Littleton-Woodsville:Scheduling Error Causes Bumps In 1B Vaccinations

As vaccinations for those over 65 begin to roll out in New Hampshire this week, some North Country residents expressed frustration and confusion over scheduled appointments that were suddenly canceled. (Courtesy photo)

As coronavirus vaccinations roll out this week for Tier 1b residents across the state, some in the North Country are expressing frustrations and confusion about the appointment process so far.

State officials on Tuesday said they were aware of sudden appointment cancellations, which occurred statewide, but predominantly in the North Country and owing to a website glitch.

Last week, vaccine-eligible local residents in Tier 1b became aware they could schedule an appointment to receive their vaccine.

They did just that.

Within days, though, they were told those appointments were canceled because of a scheduling error.

“I was angry,” Bethlehem resident Cheryl Jensen said of the appointments for her and her husband, Chris, at Littleton Regional Healthcare. “The email came out on Friday and we received the information and set up an appointment for Feb. 1 at LRH. Yesterday, I get this email that said your appointment’s canceled.”

The email provided a link, which itself was confusing, she said.

Jensen said she called LRH and spoke with a representative who said the appointments were canceled because the hospital hasn’t yet vaccinated all of its own staff members, and the appointment cancellations affected 1,500 1b residents.

“It’s frustrating because we jumped on this right away,” she said. “I know a lot of other people signed up.”

One was Bob DiMatties, of Monroe, who expressed similar frustrations.

“My wife called up to get appointments for her and I the first thing on Friday morning, because we are both over 65 and I have medical conditions,” he said. “She got an email back saying we had appointments confirmed for Cottage Hospital.”

Soon, they learned those appointments were canceled because Cottage Hospital, in Woodsville, was still only vaccinating employees, he said.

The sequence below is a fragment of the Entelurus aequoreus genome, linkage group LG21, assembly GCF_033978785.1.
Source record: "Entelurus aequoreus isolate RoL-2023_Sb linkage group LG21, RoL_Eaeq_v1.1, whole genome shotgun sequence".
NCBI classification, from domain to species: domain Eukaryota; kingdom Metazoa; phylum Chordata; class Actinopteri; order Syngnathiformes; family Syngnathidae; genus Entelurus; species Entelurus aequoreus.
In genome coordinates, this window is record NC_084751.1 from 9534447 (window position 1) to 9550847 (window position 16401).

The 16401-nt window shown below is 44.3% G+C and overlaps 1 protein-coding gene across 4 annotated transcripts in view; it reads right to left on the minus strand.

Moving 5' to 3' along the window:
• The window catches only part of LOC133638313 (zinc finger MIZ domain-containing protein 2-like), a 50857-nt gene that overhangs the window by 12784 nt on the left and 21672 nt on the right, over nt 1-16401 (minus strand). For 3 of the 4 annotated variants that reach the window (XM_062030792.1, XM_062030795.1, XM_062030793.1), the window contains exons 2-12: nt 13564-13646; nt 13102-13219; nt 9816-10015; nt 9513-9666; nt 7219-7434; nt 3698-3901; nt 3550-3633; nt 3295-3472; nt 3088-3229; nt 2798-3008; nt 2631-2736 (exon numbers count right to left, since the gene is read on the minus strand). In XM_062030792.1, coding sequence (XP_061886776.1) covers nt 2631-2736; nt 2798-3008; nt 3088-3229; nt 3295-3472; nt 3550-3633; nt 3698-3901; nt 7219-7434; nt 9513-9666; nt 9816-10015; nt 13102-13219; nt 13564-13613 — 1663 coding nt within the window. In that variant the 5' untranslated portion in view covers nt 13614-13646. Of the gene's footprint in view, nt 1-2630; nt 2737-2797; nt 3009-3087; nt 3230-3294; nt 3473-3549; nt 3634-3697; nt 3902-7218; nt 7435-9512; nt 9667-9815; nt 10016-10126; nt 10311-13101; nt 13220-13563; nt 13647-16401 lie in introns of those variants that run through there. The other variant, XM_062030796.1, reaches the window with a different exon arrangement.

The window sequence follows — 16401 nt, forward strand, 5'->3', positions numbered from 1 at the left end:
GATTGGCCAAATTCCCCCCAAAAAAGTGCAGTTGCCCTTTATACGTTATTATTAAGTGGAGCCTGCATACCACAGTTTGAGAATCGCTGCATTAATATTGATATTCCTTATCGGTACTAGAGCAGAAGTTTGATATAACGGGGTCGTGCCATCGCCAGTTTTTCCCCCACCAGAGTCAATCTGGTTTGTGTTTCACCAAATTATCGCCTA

They set up appointments at LRH for early February, only to soon learn that those bookings, too, were canceled for the same reason, said DiMatties.

“Now, we have one set up at Feb. 11 at Weeks Medical Center [in Lancaster],” he said.

Both DiMatties and Jensen said they hope their appointments will still proceed as scheduled.

“The big mass confusion is do we or do we not have one,” said DiMatties.

On Tuesday, LRH spokesperson Gail Clark said the issue has been resolved.

“It was really a snafu on the part of the state,” she said. “The state is doing the best they can. They are coordinating 1.38 million vaccinations with many hospitals. People can reschedule. We are starting Friday to vaccinate the patients of LRH.”

State officials, during the governor’s press conference on Tuesday afternoon, said they are aware of the cancellations in the North Country.

“We do know the situation happened, more on the federal aspect of the system in terms of making sure that sites that could be open, what we call open PODs [points of distribution], are truly open PODs,” said Gov. Chris Sununu.

Perry Plummer, the former assistant commissioner of the state Department of Safety who is overseeing the state’s vaccine distribution, said the hospital in Littleton was the one that had the most patients with suddenly canceled appointments.

“We had a scattering of patients who were able to book into [hospital] employee-only sites and … they don’t have vaccines for those people who are not their employees,” he said. “What happened is on the federal site they showed up and they weren’t able to be hidden and we didn’t know they were there because it’s a federal site. They went in and they booked the appointment. Obviously, that creates a hardship because you go in and you think you have an appointment at a certain location.”

When the state discovered the glitch, the hospitals were called and asked to close that registration site, he said.

“When they closed the site, it automatically canceled the patients, which is unfortunate,” said Plummer. “We reached out last night, we got those lists from the hospitals, and reached out to all those patients and said we will reschedule that appointment. A good percentage were able to go right back in and reschedule. A small percentage were not able to, or they were at the end of the line, so we’re calling them back right now to try to work with them to get them back in line where they would have been to try to make it right. We’re working through that process right now.”

The state is working with the hospitals that experienced the abrupt cancellations to get those lists and get people notified and try to get them back in line and contact them in the next 24 to 48 hours, he said.

Jensen said the state on Tuesday presented all of the information that should have been given to people at last week’s press conference, and by doing so then, it would have prevented needless confusion.